Not everyone was new to living in a quiet environment. One of the children characters, played by the brilliant Millicent Simmonds, is born deaf and is used to living without the ability to hear. She has accustomed to quietness. During the movie, you can see the parents, played by Emily Blunt and John Krasinski, using sign language to communicate with their children. However, this fear of being heard does not stop the boy from taking the toy. He takes it with him, bringing the potential danger to him and his family.
Later in the movie, it is getting evident that survival is very hard. The father is teaching his older son, played by Noah Jupe, how to survive, and how to gather resources on his own. He is telling him about the monsters and explaining to his child all the necessary information about them. The only known weakness of the creatures is that they are blind. They look robust, and their appearance is terrifying but other than that little is known about them. This fact, which is telling us that the monsters are foreign and alien-like, makes up one primary type of fear, the fear of the unknown. The director seems to understand human nature and human reflexes as he has a unique approach to the classic horror genre.
The movie is not trying to scare us just by utilizing scary monsters and jump scares. It is trying to be unique by using different types of essential human fears. During the whole movie, we can sense the fear of anticipation – that anytime something unusual might happen to one of the characters. We are shown many silent scenes, for example, a scene where a shotgun can be seen or a sharp nail pointing up from the floor. We don’t hear any sound, but we can predict what sounds those objects are going to make. This expectation of potential danger is something that can genuinely disturb us. We know what is coming next, but we do not know when.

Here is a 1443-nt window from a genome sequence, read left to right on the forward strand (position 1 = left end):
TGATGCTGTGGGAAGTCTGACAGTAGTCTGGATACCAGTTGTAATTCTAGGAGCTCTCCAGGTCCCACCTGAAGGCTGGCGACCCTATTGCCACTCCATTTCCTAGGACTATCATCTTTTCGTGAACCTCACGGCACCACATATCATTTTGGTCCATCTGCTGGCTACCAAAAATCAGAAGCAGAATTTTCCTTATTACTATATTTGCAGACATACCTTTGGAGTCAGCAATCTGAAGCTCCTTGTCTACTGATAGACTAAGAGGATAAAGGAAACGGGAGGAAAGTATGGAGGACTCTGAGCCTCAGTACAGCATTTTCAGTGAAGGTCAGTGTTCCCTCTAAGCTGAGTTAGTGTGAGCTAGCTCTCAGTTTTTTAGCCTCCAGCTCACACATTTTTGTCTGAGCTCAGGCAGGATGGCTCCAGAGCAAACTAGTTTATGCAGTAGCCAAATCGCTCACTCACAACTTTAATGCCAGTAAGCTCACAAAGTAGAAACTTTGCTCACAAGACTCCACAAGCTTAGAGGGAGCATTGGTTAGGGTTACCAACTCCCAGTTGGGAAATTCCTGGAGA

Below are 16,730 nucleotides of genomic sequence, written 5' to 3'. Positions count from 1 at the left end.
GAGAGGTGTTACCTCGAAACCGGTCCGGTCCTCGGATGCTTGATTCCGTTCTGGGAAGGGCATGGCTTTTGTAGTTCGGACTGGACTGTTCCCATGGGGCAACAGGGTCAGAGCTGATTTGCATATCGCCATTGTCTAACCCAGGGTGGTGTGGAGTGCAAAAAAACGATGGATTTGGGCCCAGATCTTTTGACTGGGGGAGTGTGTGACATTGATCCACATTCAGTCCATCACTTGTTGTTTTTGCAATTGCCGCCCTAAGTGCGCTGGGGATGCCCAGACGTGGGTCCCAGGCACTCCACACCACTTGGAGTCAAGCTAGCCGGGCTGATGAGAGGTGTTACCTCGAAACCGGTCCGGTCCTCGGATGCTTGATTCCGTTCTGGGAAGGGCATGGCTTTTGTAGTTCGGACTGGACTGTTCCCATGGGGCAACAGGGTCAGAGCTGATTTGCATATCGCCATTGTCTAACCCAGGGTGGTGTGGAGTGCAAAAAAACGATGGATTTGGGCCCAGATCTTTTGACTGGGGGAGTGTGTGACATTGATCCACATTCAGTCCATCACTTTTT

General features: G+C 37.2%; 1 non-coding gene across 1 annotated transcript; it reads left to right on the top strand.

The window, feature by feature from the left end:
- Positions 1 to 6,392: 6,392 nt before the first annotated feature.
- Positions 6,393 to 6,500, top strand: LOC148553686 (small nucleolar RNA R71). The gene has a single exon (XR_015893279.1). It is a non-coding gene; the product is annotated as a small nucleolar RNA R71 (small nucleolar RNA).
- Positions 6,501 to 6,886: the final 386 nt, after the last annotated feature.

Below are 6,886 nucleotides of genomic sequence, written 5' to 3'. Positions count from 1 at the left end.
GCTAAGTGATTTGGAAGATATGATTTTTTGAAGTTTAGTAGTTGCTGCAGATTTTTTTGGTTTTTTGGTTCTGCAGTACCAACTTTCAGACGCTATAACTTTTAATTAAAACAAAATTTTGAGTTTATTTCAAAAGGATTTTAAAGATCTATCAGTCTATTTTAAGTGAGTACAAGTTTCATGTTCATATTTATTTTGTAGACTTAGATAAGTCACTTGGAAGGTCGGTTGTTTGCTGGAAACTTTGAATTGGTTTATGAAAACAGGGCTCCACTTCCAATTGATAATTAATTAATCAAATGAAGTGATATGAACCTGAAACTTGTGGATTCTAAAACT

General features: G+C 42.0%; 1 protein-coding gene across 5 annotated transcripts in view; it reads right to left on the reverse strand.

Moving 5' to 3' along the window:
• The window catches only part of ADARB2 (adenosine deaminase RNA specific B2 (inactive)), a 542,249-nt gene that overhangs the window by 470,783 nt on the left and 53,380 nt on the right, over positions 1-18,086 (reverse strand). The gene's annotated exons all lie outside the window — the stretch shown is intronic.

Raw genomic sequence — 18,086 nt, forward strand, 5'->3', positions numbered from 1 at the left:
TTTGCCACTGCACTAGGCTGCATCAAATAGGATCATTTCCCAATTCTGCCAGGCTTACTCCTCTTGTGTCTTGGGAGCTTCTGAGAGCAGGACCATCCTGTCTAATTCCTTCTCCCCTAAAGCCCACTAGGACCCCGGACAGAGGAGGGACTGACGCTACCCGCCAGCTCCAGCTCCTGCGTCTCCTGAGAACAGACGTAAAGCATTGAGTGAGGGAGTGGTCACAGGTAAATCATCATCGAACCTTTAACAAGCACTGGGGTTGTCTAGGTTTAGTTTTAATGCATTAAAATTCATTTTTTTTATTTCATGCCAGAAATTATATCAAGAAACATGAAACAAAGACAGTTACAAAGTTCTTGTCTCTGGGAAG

When we were presented with another title card this time saying “Day 472” it seemed apparent that the characters adapted to the environment. After a couple of scenes, we find out that the mother is pregnant. How can a mother deliver a baby in that harsh environment? Besides the standard frustrations of future parents, these characters are scared for their future. How is the mother going to give birth without making a noise? The baby knows to cry. Even if the father is making plans on how to prevent the baby’s cries from being heard, it is not guaranteed that he will succeed. Everything slowly becomes uncertain and impulsive.
The first time I saw this movie was in an airplane on a flight to Chicago. Nonetheless, I instantly fell in love with it. The thing that fascinated me the most, besides an excellent tale, was the way the director told us this story of tragic yet straightforward characters. I liked what the movie has done with the sound and loved that, just by listening to it, you can imagine yourself in that gray and natural-looking environment. When I re-watched this movie, a few days ago, I found out a lot of tiny details left on purpose that indeed upgraded my experience. I would highly recommend you watch this movie.
The only place where this film has some bumps and holes is the beginning. We aren’t told what had happened on earth before the monsters. We are left to guess. Was it an alien invasion, or was it some human experiment gone wrong? These mistakes may be fixed in a sequel A Quiet Place 2 which, after watching the original, I will be looking forward to seeing it in mid-2020.